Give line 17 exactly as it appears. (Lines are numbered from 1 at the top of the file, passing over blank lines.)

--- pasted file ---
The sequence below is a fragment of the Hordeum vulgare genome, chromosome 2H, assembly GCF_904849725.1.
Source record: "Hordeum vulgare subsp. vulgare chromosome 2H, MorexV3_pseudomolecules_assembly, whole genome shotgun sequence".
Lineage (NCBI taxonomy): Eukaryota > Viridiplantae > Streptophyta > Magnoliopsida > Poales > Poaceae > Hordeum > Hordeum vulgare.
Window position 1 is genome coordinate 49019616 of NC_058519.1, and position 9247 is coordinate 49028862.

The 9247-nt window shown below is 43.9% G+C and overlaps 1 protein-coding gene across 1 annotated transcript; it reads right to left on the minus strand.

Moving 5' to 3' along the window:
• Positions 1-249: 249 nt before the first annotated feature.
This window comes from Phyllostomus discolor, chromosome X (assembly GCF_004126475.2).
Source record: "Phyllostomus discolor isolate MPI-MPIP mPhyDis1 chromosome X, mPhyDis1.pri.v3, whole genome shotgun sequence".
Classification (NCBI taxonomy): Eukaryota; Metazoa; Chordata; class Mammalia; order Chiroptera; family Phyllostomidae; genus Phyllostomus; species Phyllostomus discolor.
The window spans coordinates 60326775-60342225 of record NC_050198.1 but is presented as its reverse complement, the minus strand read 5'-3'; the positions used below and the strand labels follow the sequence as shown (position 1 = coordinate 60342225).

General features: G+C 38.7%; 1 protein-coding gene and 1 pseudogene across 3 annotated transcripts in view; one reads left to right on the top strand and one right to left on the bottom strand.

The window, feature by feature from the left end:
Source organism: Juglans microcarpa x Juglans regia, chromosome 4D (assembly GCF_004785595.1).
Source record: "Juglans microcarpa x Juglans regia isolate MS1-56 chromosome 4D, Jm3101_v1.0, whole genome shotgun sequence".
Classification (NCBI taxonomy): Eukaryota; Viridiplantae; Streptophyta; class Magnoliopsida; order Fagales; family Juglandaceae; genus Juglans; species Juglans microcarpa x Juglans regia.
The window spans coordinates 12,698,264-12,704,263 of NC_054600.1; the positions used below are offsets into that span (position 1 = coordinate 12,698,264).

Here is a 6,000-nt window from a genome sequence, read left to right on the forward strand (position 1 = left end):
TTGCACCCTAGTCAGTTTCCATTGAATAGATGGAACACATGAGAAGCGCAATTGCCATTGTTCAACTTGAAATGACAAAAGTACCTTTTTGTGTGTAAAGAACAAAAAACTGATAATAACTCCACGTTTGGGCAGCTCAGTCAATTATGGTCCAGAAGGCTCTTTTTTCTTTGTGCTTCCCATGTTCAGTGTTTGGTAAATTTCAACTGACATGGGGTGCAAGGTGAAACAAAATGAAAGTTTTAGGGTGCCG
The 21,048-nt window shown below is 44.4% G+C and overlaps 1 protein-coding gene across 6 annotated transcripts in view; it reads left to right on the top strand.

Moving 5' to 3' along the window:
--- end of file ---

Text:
The window spans coordinates 12,698,264-12,704,263 of NC_054600.1; the positions used below are offsets into that span (position 1 = coordinate 12,698,264).